Seven Things That May Be Driving You and Your Spouse Apart

Today's article tackles some things that you may be doing that will sooner or later cause cracks in your marriage. Read on and find out why these habits are toxic to your marriage. 

1.     Lack of boundaries with in-laws. Your in-laws are wonderful resources, and will probably always mean well in the "suggestions" and "advice" that they give you regarding your finances, how you should raise your kids, and everything else. At the end of the day, however, you and your spouse have to make the decision that is best for the two of you, based on the values that you have decided on together. If you made a decision to wait two years to have kids, don't let your in-laws cajole or guilt you into going back to your spouse and trying to get them to change their mind unless it's something you really want. At the end of the day, trying to please your in-laws can backfire and pit you and your spouse against one another.

2.     Sharing too much private information with friends and on social media. Your friends should not be privy to every conversation you have with your spouse. They shouldn't know the intimate details of your love life or anything else unless your spouse is okay with it.

3.     Having "best friends" of the opposite sex. This is very controversial but I'm a firm believer in this. Your spouse should be the one you're able to share your intimate thoughts with, have a good laugh with, and chill with. You may have had a best friend of the opposite sex growing up, but when you start to prepare for marriage, your future spouse should start to take their place as you grow closer and become more intimate with each other. That's how it should be. There should be a clear boundary that forms in your relationship with your "best friend" from then on. When there are no clear boundaries, you are setting up your relationship for an emotional or physical affair.

4.     Making time for everything-except each other. It's great to be a productive person and be diligent in all your responsibilities, but the greatest mistake a lot of couples make is putting their relationship on the backburner. Working double-shifts to reach a certain financial goal is okay-but don't make that the routine in your home. Synchronize your calendars so that you're both aware of your time commitments, then sit down and block out a specific day and time for just the two of you. Share interesting tidbits from your day as you get ready for bed, or send texts throughout the day if you can't talk on the phone. When you don't make quality time with your spouse a priority, you may find yourselves living separate lives and just co-existing in the same house. This can lead to isolation, which can in turn lead to affairs.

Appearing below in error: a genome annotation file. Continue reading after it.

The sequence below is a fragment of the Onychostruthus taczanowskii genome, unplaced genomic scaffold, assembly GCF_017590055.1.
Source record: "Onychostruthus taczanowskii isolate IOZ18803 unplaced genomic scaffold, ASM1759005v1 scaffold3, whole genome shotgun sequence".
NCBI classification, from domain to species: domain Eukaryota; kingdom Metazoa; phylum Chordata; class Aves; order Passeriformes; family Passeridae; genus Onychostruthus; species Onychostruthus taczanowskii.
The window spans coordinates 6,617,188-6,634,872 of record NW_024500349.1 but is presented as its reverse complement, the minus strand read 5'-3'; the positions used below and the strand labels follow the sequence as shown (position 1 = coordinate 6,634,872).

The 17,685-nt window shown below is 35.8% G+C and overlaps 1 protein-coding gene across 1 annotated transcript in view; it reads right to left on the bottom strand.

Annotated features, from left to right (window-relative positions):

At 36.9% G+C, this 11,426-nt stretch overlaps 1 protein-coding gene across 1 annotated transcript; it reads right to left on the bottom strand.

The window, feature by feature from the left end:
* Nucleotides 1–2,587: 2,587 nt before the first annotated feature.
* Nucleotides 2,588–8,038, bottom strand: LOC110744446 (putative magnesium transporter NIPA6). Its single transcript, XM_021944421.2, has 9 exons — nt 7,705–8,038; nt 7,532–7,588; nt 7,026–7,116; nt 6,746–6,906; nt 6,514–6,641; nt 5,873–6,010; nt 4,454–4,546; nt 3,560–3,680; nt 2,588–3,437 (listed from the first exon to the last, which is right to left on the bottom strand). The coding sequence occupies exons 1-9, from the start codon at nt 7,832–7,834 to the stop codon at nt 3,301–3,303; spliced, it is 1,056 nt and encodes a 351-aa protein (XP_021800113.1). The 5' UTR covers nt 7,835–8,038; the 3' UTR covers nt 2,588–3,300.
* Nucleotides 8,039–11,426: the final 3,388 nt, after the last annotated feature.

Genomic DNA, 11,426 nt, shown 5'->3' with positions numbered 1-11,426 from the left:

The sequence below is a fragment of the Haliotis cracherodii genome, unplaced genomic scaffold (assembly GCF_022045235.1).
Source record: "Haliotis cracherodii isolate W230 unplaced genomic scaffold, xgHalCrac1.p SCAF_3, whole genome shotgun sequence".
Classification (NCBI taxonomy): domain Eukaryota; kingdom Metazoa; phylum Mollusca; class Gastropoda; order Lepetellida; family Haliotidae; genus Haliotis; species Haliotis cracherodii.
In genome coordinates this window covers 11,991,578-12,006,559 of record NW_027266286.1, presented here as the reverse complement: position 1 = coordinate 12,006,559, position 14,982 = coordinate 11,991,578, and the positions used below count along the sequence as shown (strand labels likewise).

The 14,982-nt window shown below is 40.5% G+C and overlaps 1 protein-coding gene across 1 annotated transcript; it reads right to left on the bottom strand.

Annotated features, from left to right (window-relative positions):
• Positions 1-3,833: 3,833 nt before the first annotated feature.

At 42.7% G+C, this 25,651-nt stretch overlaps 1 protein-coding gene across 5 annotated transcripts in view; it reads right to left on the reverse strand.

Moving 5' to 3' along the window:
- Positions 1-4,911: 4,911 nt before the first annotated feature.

5.     Disrespecting each other during arguments. Disagreements don't have to be disagreeable. Name-calling, use of profanity, and insults will quickly kill the affection between spouses when it becomes constant. The effect of your words can take time to heal, so make it a point to maintain respect for each other no matter what you're disagreeing on.

6.     Badmouthing your spouse to your kids or family members.  Your family will have a natural bias toward you. This is why it's important not to gripe about your spouse to them.  You'll forgive your spouse and move on, but the picture that you paint for your family members will remain.  That might cause a rift between them and your spouse, and you'll only have yourself to blame.  

Voicing your dissatisfaction to your kids will put them in the awkward position of feeling like they have to choose a side, and lowers their level of respect for the partner that they don’t choose. So if you want your family to be united, keep all disagreements between you and your spouse.                             

7.     Flirting with others. This is just disrespectful to your relationship. It doesn't matter that you only did it to get a discount on a deal at the store, or to avoid a fine. Flirting sends the message that your relationship is dispensable, that it's not that important to you.

Marriage is a lifetime commitment, and there are so many things that happen throughout life that will test that commitment: illness, financial hardships, caring for aging parents, and so much more. Do all you can to keep your marriage strong through the ups and downs of life  by avoiding the pitfalls in this article; it will go a long way towards ensuring that you and your spouse remain united and faithful to one another.